To Say Nothing of the Dog
“Plans, intentions, reasons . . . A Grand Design involving the entire course of history and all of time and space that, for some unfathomable reason, chose to work out its designs with cats and croquet mallets and penwipers, to say nothing of the dog. And a hideous piece of Victorian artwork. And us.”
Well, Connie Willis has convinced me that time travel is real.
This is the story of Ned Henry and his time-travelling colleagues, who are assigned to recover the bishop’s bird stump for a project to restore Coventry Cathedral, which was decimated during air raids in the Second World War. When one of the time travelers accidentally returns a cat from the past to her present time, the space-time continuum is jeopardized and the only way to fix it is to repair a chain of hilarious events in Victorian England.
I love the little summaries (or timelines) at the beginning of each new chapter. They outline what is about to happen in a way that no sane individual could possibly follow until after having read the chapter, at which point the descriptions become even more humorous. I think it would be a lot of fun to take one of these summaries and try to write your way through from one link to the next to see if you could find a way to make the seemingly random pieces all connect!
To Say Nothing of the Dog is an incredibly complicated plot that features several characters moving through time simultaneously. Somehow, Connie Willis has managed to make this seem completely effortless. The narrative is never confusing or cumbersome, which was a worry for me as someone who is often lost in time-travel or other science-fiction stories. As if the threads of narrative are not enough to keep Willis busy, she also seamlessly weaves in all kinds of literary allusions. Some of these are from books I have read and recognized (like P.G. Wodehouse’s Code of the Woosters, or the repeated shots that were taken at the expense of Arthur Conan Doyle’s belief in mediums), some are from books I have heard of but have not read (Three Men in a Boat) and I’m sure there were many I missed completely. What I enjoyed most about this was that the story is thoroughly enjoyable whether or not you understand these references, but Willis adds a greater layer of depth to the novel for a reader who is in on the joke.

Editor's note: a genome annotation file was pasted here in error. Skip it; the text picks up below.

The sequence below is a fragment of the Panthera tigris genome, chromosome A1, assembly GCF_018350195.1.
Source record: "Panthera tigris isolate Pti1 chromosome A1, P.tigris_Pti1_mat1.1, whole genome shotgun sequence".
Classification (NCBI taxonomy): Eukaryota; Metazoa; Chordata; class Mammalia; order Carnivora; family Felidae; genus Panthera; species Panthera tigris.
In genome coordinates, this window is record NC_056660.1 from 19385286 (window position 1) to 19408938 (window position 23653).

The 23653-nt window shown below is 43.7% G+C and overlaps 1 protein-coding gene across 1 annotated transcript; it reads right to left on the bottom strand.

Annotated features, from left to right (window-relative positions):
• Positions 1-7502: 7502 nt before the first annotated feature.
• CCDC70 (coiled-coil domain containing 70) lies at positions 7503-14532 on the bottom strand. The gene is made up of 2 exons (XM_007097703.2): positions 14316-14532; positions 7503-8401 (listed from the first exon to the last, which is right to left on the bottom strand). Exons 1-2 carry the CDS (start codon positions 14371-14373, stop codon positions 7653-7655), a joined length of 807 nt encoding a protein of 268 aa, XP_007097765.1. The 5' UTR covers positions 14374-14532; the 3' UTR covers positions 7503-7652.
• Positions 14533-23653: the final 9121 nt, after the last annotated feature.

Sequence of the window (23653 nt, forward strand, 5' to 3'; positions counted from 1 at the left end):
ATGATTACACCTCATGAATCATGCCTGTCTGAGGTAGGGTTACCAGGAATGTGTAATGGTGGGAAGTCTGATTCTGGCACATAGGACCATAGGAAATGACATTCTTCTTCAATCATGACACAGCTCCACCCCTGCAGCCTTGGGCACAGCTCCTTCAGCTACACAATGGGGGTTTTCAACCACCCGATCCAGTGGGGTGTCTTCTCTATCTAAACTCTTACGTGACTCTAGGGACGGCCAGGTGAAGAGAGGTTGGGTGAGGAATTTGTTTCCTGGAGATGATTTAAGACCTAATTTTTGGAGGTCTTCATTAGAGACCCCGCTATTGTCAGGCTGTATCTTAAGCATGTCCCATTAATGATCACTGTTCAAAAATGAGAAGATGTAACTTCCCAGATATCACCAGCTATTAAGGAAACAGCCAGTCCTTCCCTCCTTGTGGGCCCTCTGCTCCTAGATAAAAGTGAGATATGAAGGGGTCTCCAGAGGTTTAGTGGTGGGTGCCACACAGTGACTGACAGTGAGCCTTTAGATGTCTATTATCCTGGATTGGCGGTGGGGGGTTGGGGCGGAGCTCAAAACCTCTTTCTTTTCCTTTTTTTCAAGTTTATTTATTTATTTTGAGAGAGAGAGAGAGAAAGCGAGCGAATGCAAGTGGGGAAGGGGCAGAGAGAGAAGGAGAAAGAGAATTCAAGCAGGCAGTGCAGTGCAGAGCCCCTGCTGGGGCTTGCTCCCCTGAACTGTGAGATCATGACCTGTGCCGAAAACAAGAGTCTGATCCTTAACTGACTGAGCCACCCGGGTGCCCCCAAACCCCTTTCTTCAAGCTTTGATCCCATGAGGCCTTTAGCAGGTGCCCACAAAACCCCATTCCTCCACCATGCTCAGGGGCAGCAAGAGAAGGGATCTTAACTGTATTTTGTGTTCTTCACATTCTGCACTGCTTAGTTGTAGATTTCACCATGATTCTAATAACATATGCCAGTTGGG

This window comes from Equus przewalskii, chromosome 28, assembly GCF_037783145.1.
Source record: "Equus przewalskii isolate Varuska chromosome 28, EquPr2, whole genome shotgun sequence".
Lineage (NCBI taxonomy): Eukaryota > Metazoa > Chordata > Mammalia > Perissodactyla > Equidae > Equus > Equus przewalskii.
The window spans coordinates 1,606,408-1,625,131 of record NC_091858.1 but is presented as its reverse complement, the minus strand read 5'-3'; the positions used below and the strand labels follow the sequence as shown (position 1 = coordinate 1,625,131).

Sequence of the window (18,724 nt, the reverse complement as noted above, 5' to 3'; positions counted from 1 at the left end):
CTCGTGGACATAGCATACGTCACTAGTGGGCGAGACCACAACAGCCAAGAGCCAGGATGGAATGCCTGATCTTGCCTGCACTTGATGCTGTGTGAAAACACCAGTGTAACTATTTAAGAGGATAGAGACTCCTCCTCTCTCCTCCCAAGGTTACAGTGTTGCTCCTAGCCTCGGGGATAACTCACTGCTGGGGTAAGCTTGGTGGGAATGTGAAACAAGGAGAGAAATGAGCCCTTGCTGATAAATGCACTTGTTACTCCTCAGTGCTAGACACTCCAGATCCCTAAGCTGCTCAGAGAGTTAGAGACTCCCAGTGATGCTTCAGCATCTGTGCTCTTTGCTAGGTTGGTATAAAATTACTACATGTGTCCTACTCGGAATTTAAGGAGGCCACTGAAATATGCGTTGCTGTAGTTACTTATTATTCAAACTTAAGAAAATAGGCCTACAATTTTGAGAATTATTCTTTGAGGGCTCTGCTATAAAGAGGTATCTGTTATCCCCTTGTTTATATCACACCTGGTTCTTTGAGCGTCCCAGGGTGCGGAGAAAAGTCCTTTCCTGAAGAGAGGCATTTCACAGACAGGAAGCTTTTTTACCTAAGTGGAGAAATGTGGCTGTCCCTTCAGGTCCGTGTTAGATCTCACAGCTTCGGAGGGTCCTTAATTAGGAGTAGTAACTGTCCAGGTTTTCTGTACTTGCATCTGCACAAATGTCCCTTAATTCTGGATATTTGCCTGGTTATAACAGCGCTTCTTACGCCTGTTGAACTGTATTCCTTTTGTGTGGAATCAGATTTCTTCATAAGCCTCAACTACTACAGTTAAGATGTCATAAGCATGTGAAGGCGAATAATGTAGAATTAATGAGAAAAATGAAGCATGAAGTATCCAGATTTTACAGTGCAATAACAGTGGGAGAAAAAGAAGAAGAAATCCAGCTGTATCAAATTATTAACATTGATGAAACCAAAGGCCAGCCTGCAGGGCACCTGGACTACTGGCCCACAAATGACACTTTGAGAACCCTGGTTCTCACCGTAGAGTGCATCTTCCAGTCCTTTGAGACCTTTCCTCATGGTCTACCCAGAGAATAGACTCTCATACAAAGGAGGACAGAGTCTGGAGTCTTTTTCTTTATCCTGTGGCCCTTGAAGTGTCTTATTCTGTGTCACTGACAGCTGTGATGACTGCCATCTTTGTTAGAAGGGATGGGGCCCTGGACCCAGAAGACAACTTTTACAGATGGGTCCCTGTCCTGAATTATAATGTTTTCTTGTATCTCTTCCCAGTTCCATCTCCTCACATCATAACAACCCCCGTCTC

By far, my favourite character in this story is Cyril. He is opinionated to the extent that I laughed out loud multiple times, despite him never speaking. I found Verity to be quite bland in comparison to the other characters who are colourful and have much more distinctive personalities. I really enjoyed the not-so-subtle parody of the Victorian era through Mrs. Mering and through Clarence’s comments and thoughts about women throughout the story.
In To Say Nothing of the Dog, Connie Willis takes a funny but heavy view of how little it takes to change the entire course of history – whether it is bad weather, a sniffly nose or simple miscommunications that have started or ended wars, or cats who survive unlikely circumstances again and again to cause endless troubles for the characters in this story. At this point, all I can say is that if you haven’t read Connie Willis, it is time.